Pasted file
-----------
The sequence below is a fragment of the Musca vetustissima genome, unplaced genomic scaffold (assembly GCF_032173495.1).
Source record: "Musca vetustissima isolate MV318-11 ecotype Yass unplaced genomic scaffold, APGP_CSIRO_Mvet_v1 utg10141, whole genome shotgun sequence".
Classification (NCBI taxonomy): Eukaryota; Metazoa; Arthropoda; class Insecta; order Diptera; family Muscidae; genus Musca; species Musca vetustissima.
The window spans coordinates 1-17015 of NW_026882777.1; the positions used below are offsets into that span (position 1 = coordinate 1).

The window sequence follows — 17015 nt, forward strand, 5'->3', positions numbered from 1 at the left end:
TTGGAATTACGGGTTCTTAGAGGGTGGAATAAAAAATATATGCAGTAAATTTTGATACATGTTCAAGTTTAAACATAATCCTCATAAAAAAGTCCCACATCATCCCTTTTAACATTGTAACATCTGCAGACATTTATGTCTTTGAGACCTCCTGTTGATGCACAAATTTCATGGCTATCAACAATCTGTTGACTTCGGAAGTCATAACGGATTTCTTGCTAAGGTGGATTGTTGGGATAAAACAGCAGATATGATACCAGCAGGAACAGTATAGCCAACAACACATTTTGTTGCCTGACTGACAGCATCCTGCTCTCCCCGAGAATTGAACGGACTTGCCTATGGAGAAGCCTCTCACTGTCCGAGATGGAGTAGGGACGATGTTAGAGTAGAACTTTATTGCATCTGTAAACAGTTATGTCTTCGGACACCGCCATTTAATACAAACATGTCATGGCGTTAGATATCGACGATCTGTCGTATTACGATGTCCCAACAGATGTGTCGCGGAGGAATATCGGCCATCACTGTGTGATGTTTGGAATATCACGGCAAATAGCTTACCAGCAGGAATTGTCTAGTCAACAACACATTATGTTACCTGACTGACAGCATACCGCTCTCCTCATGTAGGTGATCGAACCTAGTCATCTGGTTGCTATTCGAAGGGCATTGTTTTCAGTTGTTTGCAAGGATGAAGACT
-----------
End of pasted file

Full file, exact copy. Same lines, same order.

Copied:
The sequence below is a fragment of the Musca vetustissima genome, unplaced genomic scaffold (assembly GCF_032173495.1).
Source record: "Musca vetustissima isolate MV318-11 ecotype Yass unplaced genomic scaffold, APGP_CSIRO_Mvet_v1 utg10141, whole genome shotgun sequence".
Classification (NCBI taxonomy): Eukaryota; Metazoa; Arthropoda; class Insecta; order Diptera; family Muscidae; genus Musca; species Musca vetustissima.
The window spans coordinates 1-17015 of NW_026882777.1; the positions used below are offsets into that span (position 1 = coordinate 1).

The window sequence follows — 17015 nt, forward strand, 5'->3', positions numbered from 1 at the left end:
TTGGAATTACGGGTTCTTAGAGGGTGGAATAAAAAATATATGCAGTAAATTTTGATACATGTTCAAGTTTAAACATAATCCTCATAAAAAAGTCCCACATCATCCCTTTTAACATTGTAACATCTGCAGACATTTATGTCTTTGAGACCTCCTGTTGATGCACAAATTTCATGGCTATCAACAATCTGTTGACTTCGGAAGTCATAACGGATTTCTTGCTAAGGTGGATTGTTGGGATAAAACAGCAGATATGATACCAGCAGGAACAGTATAGCCAACAACACATTTTGTTGCCTGACTGACAGCATCCTGCTCTCCCCGAGAATTGAACGGACTTGCCTATGGAGAAGCCTCTCACTGTCCGAGATGGAGTAGGGACGATGTTAGAGTAGAACTTTATTGCATCTGTAAACAGTTATGTCTTCGGACACCGCCATTTAATACAAACATGTCATGGCGTTAGATATCGACGATCTGTCGTATTACGATGTCCCAACAGATGTGTCGCGGAGGAATATCGGCCATCACTGTGTGATGTTTGGAATATCACGGCAAATAGCTTACCAGCAGGAATTGTCTAGTCAACAACACATTATGTTACCTGACTGACAGCATACCGCTCTCCTCATGTAGGTGATCGAACCTAGTCATCTGGTTGCTATTCGAAGGGCATTGTTTTCAGTTGTTTGCAAGGATGAAGACT